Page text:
We value your support now more than ever.

All year we’ve been covering the issues that matter most to you—the pandemic, the election, policing, housing, and more—and now our end of year membership campaign is here. Will you support our work to ensure we can bring you the same informative local reporting in 2021?

Greater Southeast Community Hospital, the long-troubled Ward 8 facility, is no more—-in name, anyway. This morning, hospital leaders, along with a gaggle of dignitaries, announced the hospital will be “rebranded” as United Medical Center. By the time LL left the press conference, workers outside were stringing up new temporary signs over the old ones.

The hospital is six months into an overhaul started by new owners Specialty Hospitals of America and financed in part by a $79 million bailout by the city. About $20 million of that is to be paid back, and the hospital took the opportunity today to present the city with the requisite “big check” representing its first $1 million payment.

Among the boldface names in the house for the show: Mayor Adrian M. Fenty, At-Large Councilmember and health committee chair David A. Catania, health department head Pierre Vigilance, former Ward 8 councilmembers Sandy Allen of Ward 8 and Nadine Winter of Ward 6, interim attorney general Peter Nickles, and former Redskin great George Starke, who will be serving a community liaison for the hospital. Ward 8 Councilmember Marion Barry strolled in about 50 minutes after the scheduled starting time, to the wildest applause of the day—-outstripping even Catania, who did the actual heavy lifting to keep the hospital open.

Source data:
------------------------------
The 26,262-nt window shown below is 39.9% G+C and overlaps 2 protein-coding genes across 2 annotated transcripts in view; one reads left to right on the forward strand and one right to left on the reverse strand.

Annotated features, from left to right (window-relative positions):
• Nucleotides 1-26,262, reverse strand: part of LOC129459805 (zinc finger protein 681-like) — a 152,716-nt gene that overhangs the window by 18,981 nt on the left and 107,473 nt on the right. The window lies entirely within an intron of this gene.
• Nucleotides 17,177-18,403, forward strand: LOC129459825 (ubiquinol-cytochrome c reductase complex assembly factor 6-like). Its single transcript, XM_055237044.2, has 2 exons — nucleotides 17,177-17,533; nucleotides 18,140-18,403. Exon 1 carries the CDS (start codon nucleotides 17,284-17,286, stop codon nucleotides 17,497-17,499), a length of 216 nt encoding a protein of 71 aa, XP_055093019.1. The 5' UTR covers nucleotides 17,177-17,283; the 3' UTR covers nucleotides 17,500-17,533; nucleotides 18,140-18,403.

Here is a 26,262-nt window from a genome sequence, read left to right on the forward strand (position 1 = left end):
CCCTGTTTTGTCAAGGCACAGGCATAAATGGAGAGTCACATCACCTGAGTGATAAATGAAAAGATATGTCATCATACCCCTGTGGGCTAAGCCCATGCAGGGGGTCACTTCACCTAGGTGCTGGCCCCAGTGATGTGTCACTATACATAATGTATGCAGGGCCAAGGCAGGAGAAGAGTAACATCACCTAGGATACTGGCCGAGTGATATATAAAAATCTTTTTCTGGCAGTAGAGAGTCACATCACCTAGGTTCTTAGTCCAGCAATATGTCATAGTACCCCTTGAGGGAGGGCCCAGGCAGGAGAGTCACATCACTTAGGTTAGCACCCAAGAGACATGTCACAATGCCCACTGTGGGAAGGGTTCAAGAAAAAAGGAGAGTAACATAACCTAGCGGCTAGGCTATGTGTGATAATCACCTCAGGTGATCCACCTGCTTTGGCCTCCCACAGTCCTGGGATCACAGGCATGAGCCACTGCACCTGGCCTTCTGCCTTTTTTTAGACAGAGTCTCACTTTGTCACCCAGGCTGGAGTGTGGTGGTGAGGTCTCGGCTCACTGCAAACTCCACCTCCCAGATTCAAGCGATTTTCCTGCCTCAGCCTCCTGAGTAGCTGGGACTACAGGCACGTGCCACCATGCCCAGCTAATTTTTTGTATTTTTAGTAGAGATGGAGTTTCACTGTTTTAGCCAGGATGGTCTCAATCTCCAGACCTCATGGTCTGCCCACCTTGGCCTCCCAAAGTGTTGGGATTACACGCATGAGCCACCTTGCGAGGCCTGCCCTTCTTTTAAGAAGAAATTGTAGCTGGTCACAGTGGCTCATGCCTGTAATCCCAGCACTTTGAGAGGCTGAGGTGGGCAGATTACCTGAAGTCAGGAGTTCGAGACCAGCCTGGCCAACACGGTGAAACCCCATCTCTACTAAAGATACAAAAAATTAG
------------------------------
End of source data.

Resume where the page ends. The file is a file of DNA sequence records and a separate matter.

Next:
“Some of you may ask, what’s in a name?” said Specialty President Eric Rieseberg. “Not a whole lot actually.” Instead, he and colleagues pointed to a gaggle of new equipment being installed in the facility as evidence of progress, everything from radiology equipment to fetal heart monitors and sterilization machines. Improvements to the building’s physical plant continue, as well—-a blue tarp covers one side of the hospital tower where windows and walls are being repaired. Said Rieseberg, to a nervous laugh, “this building in the future will not only be windtight but also waterproof!”

But, said hospital CEO Gary Lowe, “we’re not out of the woods….We have a long time before we can begin to feel comfortable.”

Perhaps the biggest issue for the hospital going forward will be to establish its accreditation, which it lost late last year based on evaluations done before the Specialty takeover. After the loss of accreditation, several private insurers have refused to pay for care at the facility.

Rowe says the hospital could have appealed that ruling earlier this year, but chose not to. “I didn’t think we deserved to be accredited,” he says. Losing that appeal would have meant a two-year wait before another application could be submitted. Rowe says a new application will be submitted next month, in the hopes of having accreditation back in place by early 2009.